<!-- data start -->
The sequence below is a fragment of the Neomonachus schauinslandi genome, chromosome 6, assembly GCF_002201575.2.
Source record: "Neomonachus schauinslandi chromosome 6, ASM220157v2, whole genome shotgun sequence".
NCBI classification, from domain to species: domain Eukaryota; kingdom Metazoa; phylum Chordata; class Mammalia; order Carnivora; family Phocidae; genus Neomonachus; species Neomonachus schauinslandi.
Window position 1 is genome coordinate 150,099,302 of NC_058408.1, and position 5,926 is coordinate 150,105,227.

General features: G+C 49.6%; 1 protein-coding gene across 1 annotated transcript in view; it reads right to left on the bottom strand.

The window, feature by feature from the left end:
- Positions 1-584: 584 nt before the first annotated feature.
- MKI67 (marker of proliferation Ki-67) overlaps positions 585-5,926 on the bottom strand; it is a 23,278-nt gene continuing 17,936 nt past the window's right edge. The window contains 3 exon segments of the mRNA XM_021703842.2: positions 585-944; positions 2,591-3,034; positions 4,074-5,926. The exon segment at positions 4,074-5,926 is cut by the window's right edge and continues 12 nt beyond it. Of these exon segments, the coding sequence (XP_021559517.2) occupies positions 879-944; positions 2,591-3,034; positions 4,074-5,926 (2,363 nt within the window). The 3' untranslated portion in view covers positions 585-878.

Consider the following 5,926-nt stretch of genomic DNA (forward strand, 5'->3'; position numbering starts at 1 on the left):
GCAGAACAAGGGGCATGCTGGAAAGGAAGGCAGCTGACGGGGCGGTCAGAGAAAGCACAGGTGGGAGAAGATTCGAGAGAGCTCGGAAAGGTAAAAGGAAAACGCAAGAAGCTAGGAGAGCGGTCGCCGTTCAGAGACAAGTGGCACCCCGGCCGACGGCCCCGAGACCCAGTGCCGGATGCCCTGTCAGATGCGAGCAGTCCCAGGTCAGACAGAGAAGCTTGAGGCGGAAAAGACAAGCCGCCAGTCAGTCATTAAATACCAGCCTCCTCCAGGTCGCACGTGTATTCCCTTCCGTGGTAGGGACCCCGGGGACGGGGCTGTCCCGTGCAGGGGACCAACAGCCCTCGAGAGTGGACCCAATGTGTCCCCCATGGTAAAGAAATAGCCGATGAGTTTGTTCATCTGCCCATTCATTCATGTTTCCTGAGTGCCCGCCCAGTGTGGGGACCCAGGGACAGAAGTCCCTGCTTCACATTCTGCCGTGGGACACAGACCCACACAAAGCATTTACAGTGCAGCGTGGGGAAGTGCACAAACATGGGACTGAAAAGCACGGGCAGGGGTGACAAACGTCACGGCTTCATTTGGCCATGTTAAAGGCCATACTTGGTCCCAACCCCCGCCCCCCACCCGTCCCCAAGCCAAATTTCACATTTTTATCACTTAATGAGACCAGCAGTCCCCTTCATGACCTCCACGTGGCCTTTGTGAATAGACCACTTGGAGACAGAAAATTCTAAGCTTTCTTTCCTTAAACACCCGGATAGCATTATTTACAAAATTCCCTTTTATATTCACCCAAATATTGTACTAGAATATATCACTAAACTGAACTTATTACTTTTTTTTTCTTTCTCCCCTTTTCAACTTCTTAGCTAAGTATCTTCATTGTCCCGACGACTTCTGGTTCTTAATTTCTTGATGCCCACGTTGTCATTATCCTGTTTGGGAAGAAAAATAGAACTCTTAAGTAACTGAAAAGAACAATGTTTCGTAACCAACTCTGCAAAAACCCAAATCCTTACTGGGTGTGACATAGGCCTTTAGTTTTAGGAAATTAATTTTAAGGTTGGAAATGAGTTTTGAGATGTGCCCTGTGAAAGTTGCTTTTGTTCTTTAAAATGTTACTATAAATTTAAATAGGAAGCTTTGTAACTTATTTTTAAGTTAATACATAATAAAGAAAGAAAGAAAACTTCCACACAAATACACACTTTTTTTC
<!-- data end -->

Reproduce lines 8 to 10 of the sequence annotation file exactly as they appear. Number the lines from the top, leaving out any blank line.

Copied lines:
- MKI67 (marker of proliferation Ki-67) overlaps positions 585-5,926 on the bottom strand; it is a 23,278-nt gene continuing 17,936 nt past the window's right edge. The window contains 3 exon segments of the mRNA XM_021703842.2: positions 585-944; positions 2,591-3,034; positions 4,074-5,926. The exon segment at positions 4,074-5,926 is cut by the window's right edge and continues 12 nt beyond it. Of these exon segments, the coding sequence (XP_021559517.2) occupies positions 879-944; positions 2,591-3,034; positions 4,074-5,926 (2,363 nt within the window). The 3' untranslated portion in view covers positions 585-878.

Consider the following 5,926-nt stretch of genomic DNA (forward strand, 5'->3'; position numbering starts at 1 on the left):
GCAGAACAAGGGGCATGCTGGAAAGGAAGGCAGCTGACGGGGCGGTCAGAGAAAGCACAGGTGGGAGAAGATTCGAGAGAGCTCGGAAAGGTAAAAGGAAAACGCAAGAAGCTAGGAGAGCGGTCGCCGTTCAGAGACAAGTGGCACCCCGGCCGACGGCCCCGAGACCCAGTGCCGGATGCCCTGTCAGATGCGAGCAGTCCCAGGTCAGACAGAGAAGCTTGAGGCGGAAAAGACAAGCCGCCAGTCAGTCATTAAATACCAGCCTCCTCCAGGTCGCACGTGTATTCCCTTCCGTGGTAGGGACCCCGGGGACGGGGCTGTCCCGTGCAGGGGACCAACAGCCCTCGAGAGTGGACCCAATGTGTCCCCCATGGTAAAGAAATAGCCGATGAGTTTGTTCATCTGCCCATTCATTCATGTTTCCTGAGTGCCCGCCCAGTGTGGGGACCCAGGGACAGAAGTCCCTGCTTCACATTCTGCCGTGGGACACAGACCCACACAAAGCATTTACAGTGCAGCGTGGGGAAGTGCACAAACATGGGACTGAAAAGCACGGGCAGGGGTGACAAACGTCACGGCTTCATTTGGCCATGTTAAAGGCCATACTTGGTCCCAACCCCCGCCCCCCACCCGTCCCCAAGCCAAATTTCACATTTTTATCACTTAATGAGACCAGCAGTCCCCTTCATGACCTCCACGTGGCCTTTGTGAATAGACCACTTGGAGACAGAAAATTCTAAGCTTTCTTTCCTTAAACACCCGGATAGCATTATTTACAAAATTCCCTTTTATATTCACCCAAATATTGTACTAGAATATATCACTAAACTGAACTTATTACTTTTTTTTTCTTTCTCCCCTTTTCAACTTCTTAGCTAAGTATCTTCATTGTCCCGACGACTTCTGGTTCTTAATTTCTTGATGCCCACGTTGTCATTATCCTGTTTGGGAAGAAAAATAGAACTCTTAAGTAACTGAAAAGAACAATGTTTCGTAACCAACTCTGCAAAAACCCAAATCCTTACTGGGTGTGACATAGGCCTTTAGTTTTAGGAAATTAATTTTAAGGTTGGAAATGAGTTTTGAGATGTGCCCTGTGAAAGTTGCTTTTGTTCTTTAAAATGTTACTATAAATTTAAATAGGAAGCTTTGTAACTTATTTTTAAGTTAATACATAATAAAGAAAGAAAGAAAACTTCCACACAAATACACACTTTTTTTC